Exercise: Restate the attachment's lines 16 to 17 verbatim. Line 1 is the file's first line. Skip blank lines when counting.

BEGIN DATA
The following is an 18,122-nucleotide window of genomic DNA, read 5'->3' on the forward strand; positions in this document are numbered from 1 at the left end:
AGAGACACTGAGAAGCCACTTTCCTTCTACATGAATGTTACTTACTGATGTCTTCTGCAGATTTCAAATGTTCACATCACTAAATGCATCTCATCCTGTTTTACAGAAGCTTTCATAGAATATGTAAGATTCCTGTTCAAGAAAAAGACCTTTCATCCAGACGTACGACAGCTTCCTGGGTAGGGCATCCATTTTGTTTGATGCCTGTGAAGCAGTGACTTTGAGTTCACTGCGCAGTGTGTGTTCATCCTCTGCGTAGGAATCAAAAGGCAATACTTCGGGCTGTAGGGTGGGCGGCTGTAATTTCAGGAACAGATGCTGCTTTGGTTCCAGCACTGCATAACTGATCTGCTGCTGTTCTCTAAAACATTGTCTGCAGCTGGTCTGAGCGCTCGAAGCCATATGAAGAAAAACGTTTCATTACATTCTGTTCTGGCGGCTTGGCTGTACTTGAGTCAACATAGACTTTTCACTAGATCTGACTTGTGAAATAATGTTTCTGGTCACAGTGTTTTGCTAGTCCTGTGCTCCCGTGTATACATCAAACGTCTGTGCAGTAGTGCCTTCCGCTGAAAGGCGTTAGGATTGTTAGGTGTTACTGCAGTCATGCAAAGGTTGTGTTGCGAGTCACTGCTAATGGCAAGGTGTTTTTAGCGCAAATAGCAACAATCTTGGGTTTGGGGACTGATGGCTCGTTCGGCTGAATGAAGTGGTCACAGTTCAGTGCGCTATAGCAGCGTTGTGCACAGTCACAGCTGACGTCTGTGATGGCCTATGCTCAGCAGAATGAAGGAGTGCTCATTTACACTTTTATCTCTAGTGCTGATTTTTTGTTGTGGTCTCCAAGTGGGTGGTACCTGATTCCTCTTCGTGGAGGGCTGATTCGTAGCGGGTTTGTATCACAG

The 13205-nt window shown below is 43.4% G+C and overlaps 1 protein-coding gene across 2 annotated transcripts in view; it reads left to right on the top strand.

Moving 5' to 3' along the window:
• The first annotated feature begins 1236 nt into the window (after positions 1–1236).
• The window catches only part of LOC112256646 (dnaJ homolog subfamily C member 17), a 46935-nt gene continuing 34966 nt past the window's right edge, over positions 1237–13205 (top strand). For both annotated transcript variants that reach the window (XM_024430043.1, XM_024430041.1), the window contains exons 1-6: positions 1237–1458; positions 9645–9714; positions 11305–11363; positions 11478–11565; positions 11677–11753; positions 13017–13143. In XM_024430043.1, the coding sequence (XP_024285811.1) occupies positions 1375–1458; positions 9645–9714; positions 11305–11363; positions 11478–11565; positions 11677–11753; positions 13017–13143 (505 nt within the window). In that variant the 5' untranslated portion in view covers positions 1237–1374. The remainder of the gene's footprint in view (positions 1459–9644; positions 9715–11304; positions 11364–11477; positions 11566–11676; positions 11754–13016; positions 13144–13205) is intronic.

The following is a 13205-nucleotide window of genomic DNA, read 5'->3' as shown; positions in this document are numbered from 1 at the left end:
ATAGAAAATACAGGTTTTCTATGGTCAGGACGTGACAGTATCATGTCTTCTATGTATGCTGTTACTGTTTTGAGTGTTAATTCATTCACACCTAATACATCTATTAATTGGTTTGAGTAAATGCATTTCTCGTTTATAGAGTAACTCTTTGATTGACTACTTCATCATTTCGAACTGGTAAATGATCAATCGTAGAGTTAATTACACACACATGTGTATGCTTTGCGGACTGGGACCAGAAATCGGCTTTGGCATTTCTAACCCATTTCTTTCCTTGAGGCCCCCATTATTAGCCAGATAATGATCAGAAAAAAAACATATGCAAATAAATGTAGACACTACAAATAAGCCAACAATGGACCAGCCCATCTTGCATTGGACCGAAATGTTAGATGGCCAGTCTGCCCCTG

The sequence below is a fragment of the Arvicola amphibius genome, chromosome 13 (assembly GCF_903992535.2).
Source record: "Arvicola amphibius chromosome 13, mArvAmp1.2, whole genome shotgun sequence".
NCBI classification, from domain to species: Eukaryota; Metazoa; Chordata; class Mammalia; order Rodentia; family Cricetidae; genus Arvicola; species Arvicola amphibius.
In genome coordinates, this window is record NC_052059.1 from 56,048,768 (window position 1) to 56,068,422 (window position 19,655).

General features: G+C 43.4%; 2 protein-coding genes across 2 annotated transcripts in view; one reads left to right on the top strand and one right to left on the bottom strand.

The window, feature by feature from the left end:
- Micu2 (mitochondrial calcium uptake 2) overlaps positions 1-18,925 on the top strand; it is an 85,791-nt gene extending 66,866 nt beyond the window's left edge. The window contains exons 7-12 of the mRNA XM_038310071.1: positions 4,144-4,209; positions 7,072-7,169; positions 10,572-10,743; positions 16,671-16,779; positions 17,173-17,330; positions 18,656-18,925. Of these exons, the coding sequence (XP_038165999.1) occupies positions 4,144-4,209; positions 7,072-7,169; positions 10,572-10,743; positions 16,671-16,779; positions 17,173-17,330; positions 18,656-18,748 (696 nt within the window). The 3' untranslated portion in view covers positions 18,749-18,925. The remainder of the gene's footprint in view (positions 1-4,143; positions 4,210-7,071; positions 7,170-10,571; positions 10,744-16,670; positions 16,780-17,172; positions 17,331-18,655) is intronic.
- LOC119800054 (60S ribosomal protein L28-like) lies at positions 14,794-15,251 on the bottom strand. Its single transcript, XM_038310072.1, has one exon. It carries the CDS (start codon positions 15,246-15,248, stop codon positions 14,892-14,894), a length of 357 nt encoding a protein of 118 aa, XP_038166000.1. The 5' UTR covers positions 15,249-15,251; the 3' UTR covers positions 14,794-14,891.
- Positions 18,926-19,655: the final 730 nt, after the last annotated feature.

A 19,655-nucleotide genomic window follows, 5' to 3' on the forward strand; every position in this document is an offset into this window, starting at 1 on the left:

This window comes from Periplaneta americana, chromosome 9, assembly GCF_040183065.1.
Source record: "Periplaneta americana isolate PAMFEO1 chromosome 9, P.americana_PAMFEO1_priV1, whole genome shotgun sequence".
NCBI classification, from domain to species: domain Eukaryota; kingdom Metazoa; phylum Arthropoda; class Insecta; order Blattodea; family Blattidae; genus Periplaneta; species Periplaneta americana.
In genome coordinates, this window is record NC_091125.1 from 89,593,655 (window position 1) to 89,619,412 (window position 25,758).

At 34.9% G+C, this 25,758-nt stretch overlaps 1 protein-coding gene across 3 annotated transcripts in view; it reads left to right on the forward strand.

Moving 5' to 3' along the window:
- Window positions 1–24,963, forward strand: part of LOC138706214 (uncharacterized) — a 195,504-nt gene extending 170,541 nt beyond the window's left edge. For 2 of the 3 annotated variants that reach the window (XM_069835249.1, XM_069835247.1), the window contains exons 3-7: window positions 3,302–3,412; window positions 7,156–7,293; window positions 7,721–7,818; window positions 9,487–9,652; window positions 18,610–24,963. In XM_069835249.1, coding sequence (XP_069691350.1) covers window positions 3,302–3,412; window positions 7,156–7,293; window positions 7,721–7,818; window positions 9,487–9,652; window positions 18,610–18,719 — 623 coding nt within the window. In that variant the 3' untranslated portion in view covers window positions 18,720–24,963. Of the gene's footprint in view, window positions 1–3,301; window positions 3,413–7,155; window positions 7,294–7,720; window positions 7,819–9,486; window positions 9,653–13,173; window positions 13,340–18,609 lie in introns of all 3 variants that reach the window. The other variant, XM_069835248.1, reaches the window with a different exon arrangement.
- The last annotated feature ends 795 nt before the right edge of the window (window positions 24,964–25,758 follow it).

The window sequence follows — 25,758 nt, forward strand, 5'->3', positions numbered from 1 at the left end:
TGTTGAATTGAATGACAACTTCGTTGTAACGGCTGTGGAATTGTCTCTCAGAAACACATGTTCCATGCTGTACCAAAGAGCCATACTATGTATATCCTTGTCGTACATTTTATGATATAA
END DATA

- LOC119800054 (60S ribosomal protein L28-like) lies at positions 14,794-15,251 on the bottom strand. Its single transcript, XM_038310072.1, has one exon. It carries the CDS (start codon positions 15,246-15,248, stop codon positions 14,892-14,894), a length of 357 nt encoding a protein of 118 aa, XP_038166000.1. The 5' UTR covers positions 15,249-15,251; the 3' UTR covers positions 14,794-14,891.
- Positions 18,926-19,655: the final 730 nt, after the last annotated feature.